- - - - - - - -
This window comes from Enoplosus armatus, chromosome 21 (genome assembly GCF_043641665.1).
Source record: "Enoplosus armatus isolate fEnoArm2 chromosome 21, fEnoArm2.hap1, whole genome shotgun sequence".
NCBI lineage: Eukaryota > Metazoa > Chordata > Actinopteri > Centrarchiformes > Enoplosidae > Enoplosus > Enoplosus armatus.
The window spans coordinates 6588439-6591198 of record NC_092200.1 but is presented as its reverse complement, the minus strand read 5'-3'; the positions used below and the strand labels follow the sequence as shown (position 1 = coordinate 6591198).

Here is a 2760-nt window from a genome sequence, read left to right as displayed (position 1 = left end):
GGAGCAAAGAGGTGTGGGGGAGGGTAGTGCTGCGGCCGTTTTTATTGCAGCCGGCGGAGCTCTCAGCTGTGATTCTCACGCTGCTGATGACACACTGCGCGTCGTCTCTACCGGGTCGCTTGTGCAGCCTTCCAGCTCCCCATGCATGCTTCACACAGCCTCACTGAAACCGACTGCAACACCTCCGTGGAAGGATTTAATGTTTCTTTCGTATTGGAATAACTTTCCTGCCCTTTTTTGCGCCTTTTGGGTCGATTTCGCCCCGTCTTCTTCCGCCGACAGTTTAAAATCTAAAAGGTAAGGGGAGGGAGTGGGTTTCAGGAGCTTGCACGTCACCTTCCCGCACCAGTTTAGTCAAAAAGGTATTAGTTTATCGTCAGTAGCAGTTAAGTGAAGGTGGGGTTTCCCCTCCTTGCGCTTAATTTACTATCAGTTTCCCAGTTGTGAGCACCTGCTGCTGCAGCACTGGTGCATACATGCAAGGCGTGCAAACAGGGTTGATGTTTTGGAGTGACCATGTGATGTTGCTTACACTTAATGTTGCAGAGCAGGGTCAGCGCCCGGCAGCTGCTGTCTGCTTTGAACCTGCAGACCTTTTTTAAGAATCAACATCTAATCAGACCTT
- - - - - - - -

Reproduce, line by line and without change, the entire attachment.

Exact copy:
This window comes from Enoplosus armatus, chromosome 21 (genome assembly GCF_043641665.1).
Source record: "Enoplosus armatus isolate fEnoArm2 chromosome 21, fEnoArm2.hap1, whole genome shotgun sequence".
NCBI lineage: Eukaryota > Metazoa > Chordata > Actinopteri > Centrarchiformes > Enoplosidae > Enoplosus > Enoplosus armatus.
The window spans coordinates 6588439-6591198 of record NC_092200.1 but is presented as its reverse complement, the minus strand read 5'-3'; the positions used below and the strand labels follow the sequence as shown (position 1 = coordinate 6591198).

Here is a 2760-nt window from a genome sequence, read left to right as displayed (position 1 = left end):
GGAGCAAAGAGGTGTGGGGGAGGGTAGTGCTGCGGCCGTTTTTATTGCAGCCGGCGGAGCTCTCAGCTGTGATTCTCACGCTGCTGATGACACACTGCGCGTCGTCTCTACCGGGTCGCTTGTGCAGCCTTCCAGCTCCCCATGCATGCTTCACACAGCCTCACTGAAACCGACTGCAACACCTCCGTGGAAGGATTTAATGTTTCTTTCGTATTGGAATAACTTTCCTGCCCTTTTTTGCGCCTTTTGGGTCGATTTCGCCCCGTCTTCTTCCGCCGACAGTTTAAAATCTAAAAGGTAAGGGGAGGGAGTGGGTTTCAGGAGCTTGCACGTCACCTTCCCGCACCAGTTTAGTCAAAAAGGTATTAGTTTATCGTCAGTAGCAGTTAAGTGAAGGTGGGGTTTCCCCTCCTTGCGCTTAATTTACTATCAGTTTCCCAGTTGTGAGCACCTGCTGCTGCAGCACTGGTGCATACATGCAAGGCGTGCAAACAGGGTTGATGTTTTGGAGTGACCATGTGATGTTGCTTACACTTAATGTTGCAGAGCAGGGTCAGCGCCCGGCAGCTGCTGTCTGCTTTGAACCTGCAGACCTTTTTTAAGAATCAACATCTAATCAGACCTT